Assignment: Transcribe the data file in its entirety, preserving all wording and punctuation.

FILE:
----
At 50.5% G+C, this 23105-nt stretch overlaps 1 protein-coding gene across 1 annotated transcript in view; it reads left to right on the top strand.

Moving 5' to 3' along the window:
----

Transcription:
At 50.5% G+C, this 23105-nt stretch overlaps 1 protein-coding gene across 1 annotated transcript in view; it reads left to right on the top strand.

Moving 5' to 3' along the window: